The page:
25. A refrigerator for generation of cold in a printer or copier, comprising:
a refrigerator unit which receives and utilizes a waste heat flow of a fixing unit of the printer or copier to generate cold; and
the refrigerator unit being a Stirling refrigerator unit with a Stirling motor drive.
26. A refrigerator for generation of cold in a printer or copier, comprising:
a refrigerator unit which receives and utilizes a waste heat flow of a fixing unit of the printer or copier to generate cold; and
the refrigerator unit being a Vuilleumier refrigerator unit.
27. A method for generation of cold with a printer or copier, comprising the steps of:
supplying to a refrigerator at least a part of a heat generated with a fixing unit of the printer or copier which fixes at least one toner image on a carrier material;
generating cold by the refrigerator with at least a part of the supplied heat from the fixing unit; and
utilizing the generated cold to cool said carrier material after said carrier material has been heated by said fixing unit, and also using said generated cold to cool at least one component of the printer or copier.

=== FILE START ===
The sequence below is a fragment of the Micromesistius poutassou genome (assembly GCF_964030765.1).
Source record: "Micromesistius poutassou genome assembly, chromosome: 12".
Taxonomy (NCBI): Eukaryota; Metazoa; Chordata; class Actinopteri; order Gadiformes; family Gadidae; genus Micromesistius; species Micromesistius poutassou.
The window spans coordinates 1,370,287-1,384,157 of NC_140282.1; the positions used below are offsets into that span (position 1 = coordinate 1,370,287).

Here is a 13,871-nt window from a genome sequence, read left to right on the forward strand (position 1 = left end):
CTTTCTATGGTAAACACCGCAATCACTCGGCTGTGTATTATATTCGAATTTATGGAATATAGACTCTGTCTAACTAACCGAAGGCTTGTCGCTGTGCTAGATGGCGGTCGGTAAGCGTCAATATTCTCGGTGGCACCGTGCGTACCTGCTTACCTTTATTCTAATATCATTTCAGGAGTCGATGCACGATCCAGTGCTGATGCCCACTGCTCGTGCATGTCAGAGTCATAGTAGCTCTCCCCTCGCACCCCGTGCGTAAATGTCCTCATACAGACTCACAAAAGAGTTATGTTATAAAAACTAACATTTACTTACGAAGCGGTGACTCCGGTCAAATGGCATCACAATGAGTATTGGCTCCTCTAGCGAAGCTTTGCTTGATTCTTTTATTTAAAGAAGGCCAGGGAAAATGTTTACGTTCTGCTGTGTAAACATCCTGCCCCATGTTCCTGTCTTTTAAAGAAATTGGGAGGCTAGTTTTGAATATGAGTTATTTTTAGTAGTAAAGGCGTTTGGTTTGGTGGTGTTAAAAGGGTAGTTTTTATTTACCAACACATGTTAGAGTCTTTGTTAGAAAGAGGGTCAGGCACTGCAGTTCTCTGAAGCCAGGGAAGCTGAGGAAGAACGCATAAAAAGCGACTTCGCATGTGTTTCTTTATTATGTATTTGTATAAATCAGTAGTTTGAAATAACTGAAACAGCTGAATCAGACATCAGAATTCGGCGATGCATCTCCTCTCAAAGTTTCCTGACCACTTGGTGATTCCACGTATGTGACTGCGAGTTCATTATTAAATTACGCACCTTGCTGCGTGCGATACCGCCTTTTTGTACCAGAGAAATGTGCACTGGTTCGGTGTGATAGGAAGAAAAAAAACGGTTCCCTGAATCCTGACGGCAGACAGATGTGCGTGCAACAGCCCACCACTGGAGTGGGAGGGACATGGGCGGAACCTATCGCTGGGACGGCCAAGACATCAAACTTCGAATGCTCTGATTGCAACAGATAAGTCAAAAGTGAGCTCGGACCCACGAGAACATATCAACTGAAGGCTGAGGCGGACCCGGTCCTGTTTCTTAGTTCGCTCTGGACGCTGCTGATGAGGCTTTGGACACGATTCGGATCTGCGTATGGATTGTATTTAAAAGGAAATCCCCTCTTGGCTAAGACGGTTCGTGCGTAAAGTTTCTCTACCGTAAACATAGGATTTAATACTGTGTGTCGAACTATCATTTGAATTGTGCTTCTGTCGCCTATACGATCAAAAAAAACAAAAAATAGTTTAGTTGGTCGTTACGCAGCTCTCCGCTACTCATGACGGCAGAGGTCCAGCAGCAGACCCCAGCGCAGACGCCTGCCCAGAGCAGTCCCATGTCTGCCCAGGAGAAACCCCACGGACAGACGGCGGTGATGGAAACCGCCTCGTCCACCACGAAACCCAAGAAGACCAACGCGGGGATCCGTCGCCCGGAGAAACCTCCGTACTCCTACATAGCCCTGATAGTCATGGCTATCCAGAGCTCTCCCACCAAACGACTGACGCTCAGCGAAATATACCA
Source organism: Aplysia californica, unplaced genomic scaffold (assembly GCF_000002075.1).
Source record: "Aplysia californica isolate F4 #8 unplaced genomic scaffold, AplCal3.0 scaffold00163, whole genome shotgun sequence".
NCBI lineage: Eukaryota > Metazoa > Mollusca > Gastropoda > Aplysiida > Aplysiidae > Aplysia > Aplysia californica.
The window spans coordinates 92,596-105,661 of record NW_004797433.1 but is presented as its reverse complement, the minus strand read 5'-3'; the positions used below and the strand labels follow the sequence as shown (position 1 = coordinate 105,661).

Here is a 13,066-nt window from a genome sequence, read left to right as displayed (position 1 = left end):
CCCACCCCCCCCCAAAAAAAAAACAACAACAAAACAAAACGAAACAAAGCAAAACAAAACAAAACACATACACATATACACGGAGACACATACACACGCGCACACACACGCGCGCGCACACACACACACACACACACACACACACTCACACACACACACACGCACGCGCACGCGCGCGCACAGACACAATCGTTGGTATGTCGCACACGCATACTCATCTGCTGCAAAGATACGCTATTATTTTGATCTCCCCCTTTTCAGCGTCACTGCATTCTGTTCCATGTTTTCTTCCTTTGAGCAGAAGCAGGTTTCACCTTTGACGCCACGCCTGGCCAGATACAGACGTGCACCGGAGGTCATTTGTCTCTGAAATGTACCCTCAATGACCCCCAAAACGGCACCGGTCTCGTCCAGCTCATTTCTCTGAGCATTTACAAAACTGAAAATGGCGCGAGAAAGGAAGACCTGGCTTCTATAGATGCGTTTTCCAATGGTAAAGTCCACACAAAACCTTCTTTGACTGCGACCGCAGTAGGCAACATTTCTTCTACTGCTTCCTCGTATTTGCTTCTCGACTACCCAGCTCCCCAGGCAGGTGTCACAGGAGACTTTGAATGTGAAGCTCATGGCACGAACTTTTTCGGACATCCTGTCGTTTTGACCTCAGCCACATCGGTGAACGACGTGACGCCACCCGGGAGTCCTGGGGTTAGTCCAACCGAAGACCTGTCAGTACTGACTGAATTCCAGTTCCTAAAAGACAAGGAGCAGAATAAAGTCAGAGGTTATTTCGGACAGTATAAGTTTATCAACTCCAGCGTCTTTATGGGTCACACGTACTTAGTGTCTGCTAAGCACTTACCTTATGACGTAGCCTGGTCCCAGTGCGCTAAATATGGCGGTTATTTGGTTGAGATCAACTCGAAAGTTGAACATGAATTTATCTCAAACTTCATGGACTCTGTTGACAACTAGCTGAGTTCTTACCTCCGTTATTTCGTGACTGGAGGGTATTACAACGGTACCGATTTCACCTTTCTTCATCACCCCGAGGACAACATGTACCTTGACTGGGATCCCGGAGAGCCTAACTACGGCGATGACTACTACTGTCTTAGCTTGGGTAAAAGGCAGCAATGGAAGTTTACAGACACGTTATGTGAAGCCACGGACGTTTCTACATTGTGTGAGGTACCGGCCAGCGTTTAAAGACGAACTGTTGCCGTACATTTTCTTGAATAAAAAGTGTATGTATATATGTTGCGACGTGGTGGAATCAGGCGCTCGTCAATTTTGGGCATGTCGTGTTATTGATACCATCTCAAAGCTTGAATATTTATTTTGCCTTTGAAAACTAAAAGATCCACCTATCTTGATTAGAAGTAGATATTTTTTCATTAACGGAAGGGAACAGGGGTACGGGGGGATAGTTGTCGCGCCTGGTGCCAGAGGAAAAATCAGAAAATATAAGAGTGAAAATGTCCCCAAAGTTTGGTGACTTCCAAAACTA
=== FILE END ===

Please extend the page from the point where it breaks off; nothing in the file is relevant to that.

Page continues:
Description
BACKGROUND

The present preferred embodiment concerns a printer or copier with a refrigerator for generation of cold. The printer or copier comprises at least one printing unit that generates at least one toner image on at least one side of a carrier material. The printer or copier has at least one fixing unit for fixing of the toner image on the carrier material with the aid of the heat generated by the fixing unit. The preferred embodiment also concerns a method for generation of cold with the aid of a printer or copier.